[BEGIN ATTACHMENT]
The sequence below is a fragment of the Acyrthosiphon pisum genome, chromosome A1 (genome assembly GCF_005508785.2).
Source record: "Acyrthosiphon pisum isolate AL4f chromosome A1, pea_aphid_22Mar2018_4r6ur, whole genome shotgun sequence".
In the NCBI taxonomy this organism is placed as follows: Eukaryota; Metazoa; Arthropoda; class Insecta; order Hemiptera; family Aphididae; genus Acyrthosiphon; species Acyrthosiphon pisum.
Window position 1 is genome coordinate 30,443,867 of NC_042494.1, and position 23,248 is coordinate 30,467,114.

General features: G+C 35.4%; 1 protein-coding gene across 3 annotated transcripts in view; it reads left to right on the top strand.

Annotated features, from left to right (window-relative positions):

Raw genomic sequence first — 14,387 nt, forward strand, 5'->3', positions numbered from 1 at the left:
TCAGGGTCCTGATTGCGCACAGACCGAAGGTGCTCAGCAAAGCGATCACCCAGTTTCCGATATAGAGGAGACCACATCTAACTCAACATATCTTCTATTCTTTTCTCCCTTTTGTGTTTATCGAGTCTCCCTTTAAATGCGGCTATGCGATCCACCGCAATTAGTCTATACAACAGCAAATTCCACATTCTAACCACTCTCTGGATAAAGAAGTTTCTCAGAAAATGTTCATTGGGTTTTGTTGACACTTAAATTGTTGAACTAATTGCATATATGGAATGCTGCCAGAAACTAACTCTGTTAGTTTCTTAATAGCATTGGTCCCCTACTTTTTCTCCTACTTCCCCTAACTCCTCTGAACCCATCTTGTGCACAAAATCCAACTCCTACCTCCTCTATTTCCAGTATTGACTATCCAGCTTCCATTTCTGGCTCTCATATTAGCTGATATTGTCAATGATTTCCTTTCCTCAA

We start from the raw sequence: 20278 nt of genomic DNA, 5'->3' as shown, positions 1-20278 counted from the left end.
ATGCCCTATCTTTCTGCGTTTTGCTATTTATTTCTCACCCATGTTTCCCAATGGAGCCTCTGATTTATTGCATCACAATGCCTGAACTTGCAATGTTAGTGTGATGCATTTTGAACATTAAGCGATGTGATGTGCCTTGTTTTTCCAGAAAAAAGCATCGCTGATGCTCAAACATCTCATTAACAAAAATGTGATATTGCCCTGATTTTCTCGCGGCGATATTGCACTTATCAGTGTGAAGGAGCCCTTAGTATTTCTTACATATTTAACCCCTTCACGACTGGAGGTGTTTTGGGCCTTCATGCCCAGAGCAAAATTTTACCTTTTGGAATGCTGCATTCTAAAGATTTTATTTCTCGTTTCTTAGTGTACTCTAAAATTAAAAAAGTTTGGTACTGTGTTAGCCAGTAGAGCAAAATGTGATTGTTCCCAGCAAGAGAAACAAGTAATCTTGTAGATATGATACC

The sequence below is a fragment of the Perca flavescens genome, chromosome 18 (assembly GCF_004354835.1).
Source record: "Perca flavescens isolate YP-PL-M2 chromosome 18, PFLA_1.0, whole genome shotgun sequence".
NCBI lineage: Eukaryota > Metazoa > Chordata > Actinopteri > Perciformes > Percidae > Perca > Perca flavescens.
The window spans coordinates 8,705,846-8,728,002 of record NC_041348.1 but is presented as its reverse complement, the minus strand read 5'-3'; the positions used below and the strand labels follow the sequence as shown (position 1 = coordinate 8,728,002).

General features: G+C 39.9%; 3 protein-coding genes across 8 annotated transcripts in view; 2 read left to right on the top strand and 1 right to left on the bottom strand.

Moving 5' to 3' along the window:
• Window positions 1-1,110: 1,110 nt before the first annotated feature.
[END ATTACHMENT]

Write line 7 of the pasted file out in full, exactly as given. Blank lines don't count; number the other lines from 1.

Raw genomic sequence first — 14,387 nt, forward strand, 5'->3', positions numbered from 1 at the left: